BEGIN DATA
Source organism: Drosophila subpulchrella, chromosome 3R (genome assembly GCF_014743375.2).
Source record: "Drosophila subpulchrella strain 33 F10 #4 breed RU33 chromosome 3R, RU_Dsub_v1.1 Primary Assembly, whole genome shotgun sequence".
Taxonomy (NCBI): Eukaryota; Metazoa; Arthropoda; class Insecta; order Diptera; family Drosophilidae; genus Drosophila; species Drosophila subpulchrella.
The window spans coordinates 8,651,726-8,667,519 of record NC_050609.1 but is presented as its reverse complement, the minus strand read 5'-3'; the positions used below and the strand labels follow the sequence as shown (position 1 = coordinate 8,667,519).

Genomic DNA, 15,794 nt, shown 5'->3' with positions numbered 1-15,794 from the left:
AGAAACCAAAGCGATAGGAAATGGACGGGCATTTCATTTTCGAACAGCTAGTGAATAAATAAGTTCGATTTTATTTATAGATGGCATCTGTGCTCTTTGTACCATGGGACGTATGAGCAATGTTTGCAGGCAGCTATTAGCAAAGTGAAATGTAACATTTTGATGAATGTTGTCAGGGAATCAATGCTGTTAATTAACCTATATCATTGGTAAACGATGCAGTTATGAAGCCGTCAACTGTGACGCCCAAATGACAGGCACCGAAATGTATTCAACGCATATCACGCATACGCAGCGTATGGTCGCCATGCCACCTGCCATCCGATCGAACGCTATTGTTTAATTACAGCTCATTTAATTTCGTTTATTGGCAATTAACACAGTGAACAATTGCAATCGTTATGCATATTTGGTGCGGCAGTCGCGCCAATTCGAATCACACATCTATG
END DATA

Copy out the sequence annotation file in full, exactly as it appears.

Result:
Source organism: Drosophila subpulchrella, chromosome 3R (genome assembly GCF_014743375.2).
Source record: "Drosophila subpulchrella strain 33 F10 #4 breed RU33 chromosome 3R, RU_Dsub_v1.1 Primary Assembly, whole genome shotgun sequence".
Taxonomy (NCBI): Eukaryota; Metazoa; Arthropoda; class Insecta; order Diptera; family Drosophilidae; genus Drosophila; species Drosophila subpulchrella.
The window spans coordinates 8,651,726-8,667,519 of record NC_050609.1 but is presented as its reverse complement, the minus strand read 5'-3'; the positions used below and the strand labels follow the sequence as shown (position 1 = coordinate 8,667,519).

Genomic DNA, 15,794 nt, shown 5'->3' with positions numbered 1-15,794 from the left:
AGAAACCAAAGCGATAGGAAATGGACGGGCATTTCATTTTCGAACAGCTAGTGAATAAATAAGTTCGATTTTATTTATAGATGGCATCTGTGCTCTTTGTACCATGGGACGTATGAGCAATGTTTGCAGGCAGCTATTAGCAAAGTGAAATGTAACATTTTGATGAATGTTGTCAGGGAATCAATGCTGTTAATTAACCTATATCATTGGTAAACGATGCAGTTATGAAGCCGTCAACTGTGACGCCCAAATGACAGGCACCGAAATGTATTCAACGCATATCACGCATACGCAGCGTATGGTCGCCATGCCACCTGCCATCCGATCGAACGCTATTGTTTAATTACAGCTCATTTAATTTCGTTTATTGGCAATTAACACAGTGAACAATTGCAATCGTTATGCATATTTGGTGCGGCAGTCGCGCCAATTCGAATCACACATCTATG